With two Republican Senators defecting, will Betsy DeVos make it over the finish line? Are the Obama teacher prep regulations about to be history?Washington Update, Feb 4, 2017
Betsy DeVos is on her way to be our next Secretary of Education; the teacher prep regs and the ESSA accountability regs are on the chopping block. But there are plenty of sticky wickets along the way.
Unless you were sleeping all week, you know the week was rife with drama around the nomination of Betsy DeVos to be Secretary of Education. First there was the Senate HELP Committee meeting. Chairman Alexander (R-TN) called for a vote which yielded a straight party line result (12 Rs supporting and 11 Ds opposing). Democrats objected to the result noting that Sen. Hatch (R-UT) cast his vote by proxy, violating Committee rules and thus nullifying his vote. This would leave the vote at a tie: 11-11, therefore not moving her nomination to the floor with approval by the Committee. After much contentious back and forth among the formerly amicable and bi-partisan Committee members, Sen. Hatch returned to the Committee and cast his vote live. With a final vote of 12-11 the nomination of Betsy DeVos was forwarded to the full Senate with Committee support.
Later in the week, two Republican Senators -- both of whom are on the HELP Committee and had expressed reservations during the Committee vote -- announced that they would be opposing DeVos in the final floor vote. Sen. Lisa Murkowski (R-AK) and Sen. Susan Collins (R-ME) cited their reservations about her knowledge of public education and the multiple phone calls they had received raising further concerns. In fact, multiple Senate offices have been overwhelmed with calls opposing DeVos. One office I was in last week told me they had received 30,000 phone calls in opposition! Many who attempted to call reported being unable to get through. Advocates have been aggressively pursuing targeted Republicans in hopes of finding one who would turn the tide, but to no avail as of yet.
Meanwhile DeVos supporters have prepared TV ads pointing the finger at her opponents as "full of rage and hate" since DeVos "angers the extreme left because she exposes their hypocrisy. DeVos wants low-income kids to have the same choices that liberal elitists have for their families." One of the ads is sponsored by America Next, a group overseen by former Louisiana Governor Bobby Jindal.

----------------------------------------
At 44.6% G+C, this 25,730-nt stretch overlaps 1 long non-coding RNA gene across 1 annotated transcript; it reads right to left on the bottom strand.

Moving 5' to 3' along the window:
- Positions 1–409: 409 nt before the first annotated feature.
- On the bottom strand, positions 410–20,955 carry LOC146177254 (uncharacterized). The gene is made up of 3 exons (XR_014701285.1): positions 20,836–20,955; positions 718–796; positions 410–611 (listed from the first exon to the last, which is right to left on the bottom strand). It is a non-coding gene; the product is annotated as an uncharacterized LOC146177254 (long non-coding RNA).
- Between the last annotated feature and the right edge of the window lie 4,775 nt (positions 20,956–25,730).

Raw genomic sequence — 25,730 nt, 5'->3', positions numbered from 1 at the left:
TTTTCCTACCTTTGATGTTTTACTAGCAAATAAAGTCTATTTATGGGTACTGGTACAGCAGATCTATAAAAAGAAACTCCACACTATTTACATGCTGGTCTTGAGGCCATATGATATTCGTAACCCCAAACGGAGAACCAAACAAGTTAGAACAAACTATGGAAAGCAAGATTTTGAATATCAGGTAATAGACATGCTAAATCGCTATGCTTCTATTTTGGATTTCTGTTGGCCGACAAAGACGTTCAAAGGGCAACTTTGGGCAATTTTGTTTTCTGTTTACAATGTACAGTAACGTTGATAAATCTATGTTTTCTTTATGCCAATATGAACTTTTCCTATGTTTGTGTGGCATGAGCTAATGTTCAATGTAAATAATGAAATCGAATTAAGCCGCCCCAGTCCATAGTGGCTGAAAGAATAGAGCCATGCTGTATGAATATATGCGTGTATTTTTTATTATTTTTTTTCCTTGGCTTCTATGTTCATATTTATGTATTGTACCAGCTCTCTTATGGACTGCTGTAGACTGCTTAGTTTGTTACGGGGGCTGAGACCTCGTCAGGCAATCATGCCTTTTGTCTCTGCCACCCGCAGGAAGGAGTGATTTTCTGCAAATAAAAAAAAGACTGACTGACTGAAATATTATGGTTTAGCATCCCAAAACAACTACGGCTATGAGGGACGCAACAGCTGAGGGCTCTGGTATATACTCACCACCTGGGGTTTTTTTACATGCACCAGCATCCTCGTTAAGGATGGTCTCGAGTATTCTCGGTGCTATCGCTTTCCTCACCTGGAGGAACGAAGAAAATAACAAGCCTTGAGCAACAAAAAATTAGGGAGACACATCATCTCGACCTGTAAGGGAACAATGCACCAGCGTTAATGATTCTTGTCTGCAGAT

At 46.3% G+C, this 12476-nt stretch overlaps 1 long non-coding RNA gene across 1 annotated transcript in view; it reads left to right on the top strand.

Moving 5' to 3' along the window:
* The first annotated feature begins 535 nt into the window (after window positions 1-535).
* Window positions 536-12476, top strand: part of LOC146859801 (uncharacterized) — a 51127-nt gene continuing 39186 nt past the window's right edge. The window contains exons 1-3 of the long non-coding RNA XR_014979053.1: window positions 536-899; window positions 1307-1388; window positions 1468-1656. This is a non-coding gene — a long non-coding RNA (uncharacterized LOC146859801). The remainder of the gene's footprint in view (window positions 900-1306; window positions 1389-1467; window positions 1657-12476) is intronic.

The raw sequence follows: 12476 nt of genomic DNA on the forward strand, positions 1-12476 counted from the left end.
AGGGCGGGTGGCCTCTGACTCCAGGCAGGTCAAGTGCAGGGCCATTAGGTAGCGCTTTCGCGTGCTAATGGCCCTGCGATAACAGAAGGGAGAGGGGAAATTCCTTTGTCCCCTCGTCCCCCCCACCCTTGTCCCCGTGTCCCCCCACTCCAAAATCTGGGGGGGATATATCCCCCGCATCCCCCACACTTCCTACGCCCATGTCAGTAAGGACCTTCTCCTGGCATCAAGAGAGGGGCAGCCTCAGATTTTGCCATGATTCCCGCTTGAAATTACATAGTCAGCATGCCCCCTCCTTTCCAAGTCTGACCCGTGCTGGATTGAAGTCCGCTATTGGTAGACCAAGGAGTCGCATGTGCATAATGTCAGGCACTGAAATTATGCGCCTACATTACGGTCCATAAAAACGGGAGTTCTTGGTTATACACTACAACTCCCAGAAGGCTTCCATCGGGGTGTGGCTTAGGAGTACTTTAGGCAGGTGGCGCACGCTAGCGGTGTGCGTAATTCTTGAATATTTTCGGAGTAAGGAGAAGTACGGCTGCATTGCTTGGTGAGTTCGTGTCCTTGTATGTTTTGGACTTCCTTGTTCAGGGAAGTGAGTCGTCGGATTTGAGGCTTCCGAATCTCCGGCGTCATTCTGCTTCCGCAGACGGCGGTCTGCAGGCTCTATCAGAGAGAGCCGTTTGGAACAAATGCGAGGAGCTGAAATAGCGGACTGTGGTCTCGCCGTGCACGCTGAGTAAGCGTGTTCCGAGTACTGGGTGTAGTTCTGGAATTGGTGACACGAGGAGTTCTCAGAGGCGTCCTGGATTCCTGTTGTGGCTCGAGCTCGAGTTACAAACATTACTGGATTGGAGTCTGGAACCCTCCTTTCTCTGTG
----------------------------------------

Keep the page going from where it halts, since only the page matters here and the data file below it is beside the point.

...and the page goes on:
The Senate voted at 6:30 this morning to proceed to full consideration of the DeVos nomination and a final vote on Tuesday. Debate on her nomination will likely begin Monday night. The vote line up appears to be 50 in support and 50 opposed with VP Mike Pence ready to cast the tie breaker which would result in a final 51-50 DeVos victory. If this occurs, it would be the first time in history that a cabinet nominee was confirmed by a tie-breaking vote from the Vice President. Sen. Alexander and White House Press Secretary Sean Spicer have both expressed confidence that she will be confirmed.
Many have speculated about whether DeVos will sustain damage as a result of this process if she does assume the Secretary's position. She certainly has garnered more opposition than any nominee probably ever for this position. Her performance at her confirmation hearing will long be remembered for her grizzly bear comment and her lack of knowledge about IDEA among other things. Education groups which routinely work with the Department will likely approach her administration with great skepticism.
The House and Senate are moving to repeal a range of Obama Administration regulations across the federal government including in education. The top two on the target list for education were the subject of Resolutions introduced in the House this week. On Wednesday, Rep. Todd Rokita (R-IN), chair of the House Subcommittee on k-12 education introduced House Joint Resolution 57 targeting the ESSA accountability regulations. Rep. Brett Guthrie (R-KY) introduced House Joint Resolution 58 which would rescind the teacher preparation regulations. Both resolutions are allowed by the Congressional Review Act, a law which enables Congress to repeal regulations within certain parameters. If they are overturned, the Trump Administration is prohibited from issuing "substantially similar" regulations. No one seems to know what "substantially similar" actually means, as it has never been tested. The Act has only been utilized once since its inception -- for repeal of an ergonomics rule years ago.
Both resolutions are likely to move quickly in the House, possibly as early as next Tuesday. The Rules Committee meets Monday at 5 pm to determine how they will proceed. While Democrats will likely oppose the overturning of the Obama regulations, Republicans will support the resolutions bringing probable swift passage since only a simple majority is required. Both sets of regulations have detractors and supporters in the education community. However, a broad set of 35 national stakeholder organizations (including both unions, higher education organizations and the NGA) have united to raise concerns about the teacher preparation regulations.
Since ESSA state plans are due in April or September, states are eager for clarity. If the accountability regulations are rescinded, there will need to be clear direction from the Department so states are able to move forward confidently in developing and submitting their plans. Supporters of the regulations argue that their repeal would cause confusion and muddle early implementation of ESSA.
The Senate is likely to introduce companion resolutions soon, but no word yet on when.
The following names have been listed as new hires at the Department of Education.
Written by the parent of a young man with autism, this article offers interesting reflections on the future of special education.